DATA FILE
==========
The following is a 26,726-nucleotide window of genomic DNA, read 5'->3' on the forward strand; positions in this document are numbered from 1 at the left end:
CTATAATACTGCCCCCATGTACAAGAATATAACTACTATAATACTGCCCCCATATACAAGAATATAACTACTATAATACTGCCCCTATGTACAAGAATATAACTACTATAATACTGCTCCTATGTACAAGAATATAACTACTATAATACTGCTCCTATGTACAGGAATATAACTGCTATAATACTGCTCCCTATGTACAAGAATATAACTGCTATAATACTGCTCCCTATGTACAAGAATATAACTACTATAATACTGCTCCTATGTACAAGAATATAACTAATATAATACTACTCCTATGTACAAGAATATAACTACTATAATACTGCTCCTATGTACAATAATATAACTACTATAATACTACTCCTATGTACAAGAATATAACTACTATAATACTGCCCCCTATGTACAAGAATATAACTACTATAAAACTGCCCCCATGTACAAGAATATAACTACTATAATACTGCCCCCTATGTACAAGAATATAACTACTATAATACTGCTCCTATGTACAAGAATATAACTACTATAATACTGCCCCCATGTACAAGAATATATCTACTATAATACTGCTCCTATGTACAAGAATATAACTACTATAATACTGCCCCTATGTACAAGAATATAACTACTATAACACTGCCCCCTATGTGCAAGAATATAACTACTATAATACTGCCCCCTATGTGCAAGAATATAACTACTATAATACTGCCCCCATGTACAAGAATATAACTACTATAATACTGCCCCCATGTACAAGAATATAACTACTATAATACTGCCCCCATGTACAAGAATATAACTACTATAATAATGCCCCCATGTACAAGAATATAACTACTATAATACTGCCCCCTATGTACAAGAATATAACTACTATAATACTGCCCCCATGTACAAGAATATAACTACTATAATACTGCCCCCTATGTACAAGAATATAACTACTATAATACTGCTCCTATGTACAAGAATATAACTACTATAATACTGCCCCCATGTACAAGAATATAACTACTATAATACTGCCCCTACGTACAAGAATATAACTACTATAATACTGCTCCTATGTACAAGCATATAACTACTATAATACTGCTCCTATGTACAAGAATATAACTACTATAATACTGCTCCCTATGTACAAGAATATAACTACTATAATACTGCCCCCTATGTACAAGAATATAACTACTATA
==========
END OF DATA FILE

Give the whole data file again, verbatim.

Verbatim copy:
The following is a 26,726-nucleotide window of genomic DNA, read 5'->3' on the forward strand; positions in this document are numbered from 1 at the left end:
CTATAATACTGCCCCCATGTACAAGAATATAACTACTATAATACTGCCCCCATATACAAGAATATAACTACTATAATACTGCCCCTATGTACAAGAATATAACTACTATAATACTGCTCCTATGTACAAGAATATAACTACTATAATACTGCTCCTATGTACAGGAATATAACTGCTATAATACTGCTCCCTATGTACAAGAATATAACTGCTATAATACTGCTCCCTATGTACAAGAATATAACTACTATAATACTGCTCCTATGTACAAGAATATAACTAATATAATACTACTCCTATGTACAAGAATATAACTACTATAATACTGCTCCTATGTACAATAATATAACTACTATAATACTACTCCTATGTACAAGAATATAACTACTATAATACTGCCCCCTATGTACAAGAATATAACTACTATAAAACTGCCCCCATGTACAAGAATATAACTACTATAATACTGCCCCCTATGTACAAGAATATAACTACTATAATACTGCTCCTATGTACAAGAATATAACTACTATAATACTGCCCCCATGTACAAGAATATATCTACTATAATACTGCTCCTATGTACAAGAATATAACTACTATAATACTGCCCCTATGTACAAGAATATAACTACTATAACACTGCCCCCTATGTGCAAGAATATAACTACTATAATACTGCCCCCTATGTGCAAGAATATAACTACTATAATACTGCCCCCATGTACAAGAATATAACTACTATAATACTGCCCCCATGTACAAGAATATAACTACTATAATACTGCCCCCATGTACAAGAATATAACTACTATAATAATGCCCCCATGTACAAGAATATAACTACTATAATACTGCCCCCTATGTACAAGAATATAACTACTATAATACTGCCCCCATGTACAAGAATATAACTACTATAATACTGCCCCCTATGTACAAGAATATAACTACTATAATACTGCTCCTATGTACAAGAATATAACTACTATAATACTGCCCCCATGTACAAGAATATAACTACTATAATACTGCCCCTACGTACAAGAATATAACTACTATAATACTGCTCCTATGTACAAGCATATAACTACTATAATACTGCTCCTATGTACAAGAATATAACTACTATAATACTGCTCCCTATGTACAAGAATATAACTACTATAATACTGCCCCCTATGTACAAGAATATAACTACTATA